Thursday, February 5, 2009

Black and White Photography

1. An optical element (the lens), a chemical element (the film) and a mechanical element (the camera body).
2. This type of camera allows the photographer to see the same image that is exposed to the film and can adjust everything by turning dials and clicking buttons.  Since it does not need any electricity to take a picture , a manual SLR camera provides an excellent illustration of the fundamental process of photography.
3. The aperture controls the amount of light that reaches the camera sensor.
4. Shutter speed controls the interval at which the shutter opens to allow a specific amount of light to pass through and expose the film inside. Generally a faster speed can freeze an action while slow speed can blur your image.
5.  The shutter speed, f-step, and aperture need to be balanced in order to get the correct exposure.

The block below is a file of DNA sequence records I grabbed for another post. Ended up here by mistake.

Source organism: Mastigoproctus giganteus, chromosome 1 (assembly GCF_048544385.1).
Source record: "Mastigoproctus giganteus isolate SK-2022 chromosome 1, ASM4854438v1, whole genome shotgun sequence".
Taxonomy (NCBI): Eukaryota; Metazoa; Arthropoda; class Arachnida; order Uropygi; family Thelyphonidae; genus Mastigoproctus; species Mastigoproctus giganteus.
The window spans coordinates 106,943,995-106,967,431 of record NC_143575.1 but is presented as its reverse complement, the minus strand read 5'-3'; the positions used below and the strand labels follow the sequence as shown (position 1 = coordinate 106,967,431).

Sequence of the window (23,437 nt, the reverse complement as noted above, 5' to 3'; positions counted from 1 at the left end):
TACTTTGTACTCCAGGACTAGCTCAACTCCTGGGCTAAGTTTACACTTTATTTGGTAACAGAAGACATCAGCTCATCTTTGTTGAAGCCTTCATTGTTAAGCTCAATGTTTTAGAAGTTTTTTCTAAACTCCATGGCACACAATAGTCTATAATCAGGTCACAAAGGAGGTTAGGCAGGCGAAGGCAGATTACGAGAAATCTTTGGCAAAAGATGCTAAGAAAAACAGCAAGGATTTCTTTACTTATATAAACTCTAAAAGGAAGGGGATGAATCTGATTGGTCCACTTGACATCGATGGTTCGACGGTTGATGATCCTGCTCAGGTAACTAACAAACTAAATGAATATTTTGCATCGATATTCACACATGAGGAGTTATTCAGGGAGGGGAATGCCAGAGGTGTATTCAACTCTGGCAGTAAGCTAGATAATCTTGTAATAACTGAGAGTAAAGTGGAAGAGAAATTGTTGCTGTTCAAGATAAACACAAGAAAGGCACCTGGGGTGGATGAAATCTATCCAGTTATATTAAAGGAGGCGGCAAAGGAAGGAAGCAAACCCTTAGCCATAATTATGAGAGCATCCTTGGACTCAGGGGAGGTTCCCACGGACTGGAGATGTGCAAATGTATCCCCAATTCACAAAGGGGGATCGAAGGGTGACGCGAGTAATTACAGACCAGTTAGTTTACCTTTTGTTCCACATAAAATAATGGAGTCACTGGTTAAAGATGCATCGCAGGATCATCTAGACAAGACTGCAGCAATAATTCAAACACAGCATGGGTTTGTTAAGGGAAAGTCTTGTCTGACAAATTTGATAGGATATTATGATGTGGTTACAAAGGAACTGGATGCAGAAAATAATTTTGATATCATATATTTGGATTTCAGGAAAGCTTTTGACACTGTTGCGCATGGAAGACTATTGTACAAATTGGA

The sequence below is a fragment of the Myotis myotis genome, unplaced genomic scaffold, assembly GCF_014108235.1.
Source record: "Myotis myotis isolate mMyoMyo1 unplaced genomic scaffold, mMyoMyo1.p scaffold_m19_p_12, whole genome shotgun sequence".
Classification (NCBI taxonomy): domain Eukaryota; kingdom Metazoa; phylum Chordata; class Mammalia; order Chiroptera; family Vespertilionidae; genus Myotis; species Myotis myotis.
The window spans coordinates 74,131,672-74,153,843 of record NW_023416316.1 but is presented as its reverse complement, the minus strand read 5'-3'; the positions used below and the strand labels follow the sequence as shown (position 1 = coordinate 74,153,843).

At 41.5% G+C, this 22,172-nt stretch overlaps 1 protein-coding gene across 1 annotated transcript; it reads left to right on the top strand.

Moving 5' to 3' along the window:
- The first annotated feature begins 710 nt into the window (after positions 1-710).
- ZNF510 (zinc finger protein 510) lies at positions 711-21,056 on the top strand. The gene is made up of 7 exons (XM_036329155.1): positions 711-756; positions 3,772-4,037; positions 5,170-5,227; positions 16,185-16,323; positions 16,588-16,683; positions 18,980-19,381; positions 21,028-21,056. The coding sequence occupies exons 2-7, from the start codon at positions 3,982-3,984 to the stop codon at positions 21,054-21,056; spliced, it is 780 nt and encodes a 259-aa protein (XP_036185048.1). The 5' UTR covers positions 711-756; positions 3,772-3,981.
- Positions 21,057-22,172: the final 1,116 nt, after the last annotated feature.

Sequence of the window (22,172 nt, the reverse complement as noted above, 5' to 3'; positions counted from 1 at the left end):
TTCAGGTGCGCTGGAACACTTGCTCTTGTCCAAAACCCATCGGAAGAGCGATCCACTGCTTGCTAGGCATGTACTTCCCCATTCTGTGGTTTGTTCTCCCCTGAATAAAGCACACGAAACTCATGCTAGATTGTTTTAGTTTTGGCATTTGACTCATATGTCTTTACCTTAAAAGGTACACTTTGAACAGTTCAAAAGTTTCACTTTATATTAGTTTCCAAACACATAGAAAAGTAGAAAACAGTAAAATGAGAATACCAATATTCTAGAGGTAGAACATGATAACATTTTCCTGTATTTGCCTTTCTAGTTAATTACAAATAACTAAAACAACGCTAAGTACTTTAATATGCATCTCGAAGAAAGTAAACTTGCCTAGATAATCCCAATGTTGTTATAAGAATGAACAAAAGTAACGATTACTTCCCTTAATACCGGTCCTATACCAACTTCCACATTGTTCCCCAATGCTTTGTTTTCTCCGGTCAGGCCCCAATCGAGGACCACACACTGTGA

6. The speed should be high, because it is already light outside, so the film doesn't need a lot of exposure to light.
7. First: The film is placed in a developing agent that is actually a reducing agent.  The reducing agent will convert all of the silver ions into silver metal.  Those grains that have latent-image sites will develop more rapidly.  With the proper control of temperature, time and agitation, grains with latent images will become pure silver.  The unexposed grains will remain as silver-halide crystals.
Next: We need to complete the developing process by rinsing the film with water, or by using a "stop" bath that arrests the development process.
Then: The unexposed silver-halide crystals are removed in what is called the fixing bath.  The fixer dissolves only silver-halide crystals, leaving the silver metal behind.
Finally: The film is washed with water to remove all of the processing chemicals.  The film strip is dried, and the individual exposures are cut into negatives.  
8. A roll of black and white film, and ink.
9. Developed silver 

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